Broker open houses are a hot topic for debate among realtors, real estate agents, and brokers.
Woohoo! We’ve got a hot real estate topic on the podcast episode this time – broker open houses! Some brokers and agents absolutely SWEAR by broker caravans, while others claim they are a waste of time and a reason to party (ok, we know, it’s real estate, there’s not much reason needed to have a party lol…)
We’re breaking it down, the good, the bad, and the ugly, on this episode talking about broker open houses. What to look for in a well run open house, what to expect as far as immediate feedback and long tail results, and when your broker open has turned into more of a traveling sideshow style house party.
Successful realtors, real estate agents and brokers all know how to network efficiently.
Hosting broker open houses is neither rocket science nor something to take on with no up front planning either. The serious brokers who bring clients with them to these listings are going to expect the staging to be spot on, the printing to be proofread, and the place to be clean and ready to shine. Mess up with top producers and they’ll all take you off their caravan stops, not just the one you pissed off – as we all know, these guys mean business.
Forward thinking use of technology is also a great way to get ahead at brokers open houses… (hint hint). Being mobile ready, having mobile campaigns for the property already developed and shareable, these are little tiny things that can make the difference in top producers understanding that you are serious about your listings and that you’re working diligently and smartly to move properties as fast as you can, for the best price.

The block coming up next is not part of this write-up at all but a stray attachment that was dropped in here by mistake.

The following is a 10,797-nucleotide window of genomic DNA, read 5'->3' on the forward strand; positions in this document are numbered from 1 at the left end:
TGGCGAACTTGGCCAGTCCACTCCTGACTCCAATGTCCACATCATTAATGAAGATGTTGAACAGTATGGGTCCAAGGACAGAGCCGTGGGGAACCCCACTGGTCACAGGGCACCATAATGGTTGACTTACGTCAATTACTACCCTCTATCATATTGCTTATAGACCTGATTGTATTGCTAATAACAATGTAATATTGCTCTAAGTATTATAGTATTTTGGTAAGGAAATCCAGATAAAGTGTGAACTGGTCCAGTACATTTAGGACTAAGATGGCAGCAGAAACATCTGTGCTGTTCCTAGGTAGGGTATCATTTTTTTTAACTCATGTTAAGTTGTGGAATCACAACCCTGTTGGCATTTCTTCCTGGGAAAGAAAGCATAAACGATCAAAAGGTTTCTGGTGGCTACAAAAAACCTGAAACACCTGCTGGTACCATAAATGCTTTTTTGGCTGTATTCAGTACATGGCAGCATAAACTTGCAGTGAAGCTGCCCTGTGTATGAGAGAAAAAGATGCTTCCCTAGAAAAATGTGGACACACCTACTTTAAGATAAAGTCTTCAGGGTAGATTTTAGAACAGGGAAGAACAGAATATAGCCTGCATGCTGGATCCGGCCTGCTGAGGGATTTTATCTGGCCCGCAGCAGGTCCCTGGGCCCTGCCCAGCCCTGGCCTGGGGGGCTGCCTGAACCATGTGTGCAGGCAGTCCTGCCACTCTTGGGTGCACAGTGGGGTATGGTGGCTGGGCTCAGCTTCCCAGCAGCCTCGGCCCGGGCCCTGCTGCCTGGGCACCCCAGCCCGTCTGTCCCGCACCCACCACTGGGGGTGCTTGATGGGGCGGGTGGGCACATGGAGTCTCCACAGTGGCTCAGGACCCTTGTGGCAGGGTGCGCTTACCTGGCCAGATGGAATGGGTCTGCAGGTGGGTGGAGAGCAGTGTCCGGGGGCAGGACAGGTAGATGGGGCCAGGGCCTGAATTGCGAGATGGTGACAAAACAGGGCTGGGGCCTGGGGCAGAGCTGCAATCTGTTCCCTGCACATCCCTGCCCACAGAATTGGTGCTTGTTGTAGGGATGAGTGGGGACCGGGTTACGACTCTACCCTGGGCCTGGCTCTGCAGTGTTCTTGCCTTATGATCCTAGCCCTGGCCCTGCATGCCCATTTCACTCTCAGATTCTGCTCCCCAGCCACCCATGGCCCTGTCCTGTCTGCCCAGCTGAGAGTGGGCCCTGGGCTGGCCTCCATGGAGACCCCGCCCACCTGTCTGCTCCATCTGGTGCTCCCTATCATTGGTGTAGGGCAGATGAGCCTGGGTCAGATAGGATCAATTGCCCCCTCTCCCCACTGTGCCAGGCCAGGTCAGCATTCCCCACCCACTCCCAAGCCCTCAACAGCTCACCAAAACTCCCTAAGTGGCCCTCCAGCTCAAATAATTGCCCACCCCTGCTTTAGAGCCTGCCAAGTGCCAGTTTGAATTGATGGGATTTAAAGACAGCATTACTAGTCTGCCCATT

Mobile makes it easy for other brokers and agents to share your listings with their buyers.
This might sound like a simple, simple, simple idea, but it’s one that is quite often overlooked by everyone in the mix. We’re not saying that email is dead (yet), but if you’re relying on email to direct time sensitive information to buyers, then you’re probably going to miss more than a few sales this way. Email is a nice followup but it should not be the primary means you use to get buyers’ attention when they are close to a property that’s listed for sale.
Mobile offers the option of proximity, location, or time based notifications – or any combination of these items.
[Tweet “Nothing else is going to give you the ability to put a property in front of buyers at the exact moment they are nearby and don’t know about your listing.”]
That’s right. Prospective buyers are driving along, having a bike ride, out walking the dog with the kids, and WHAM! – you can put a listing right in front of them without them knowing it was for sale until they were close enough that it’s a quick and easy detour to at least have a look at the front facade, and they can book a showing right then and there.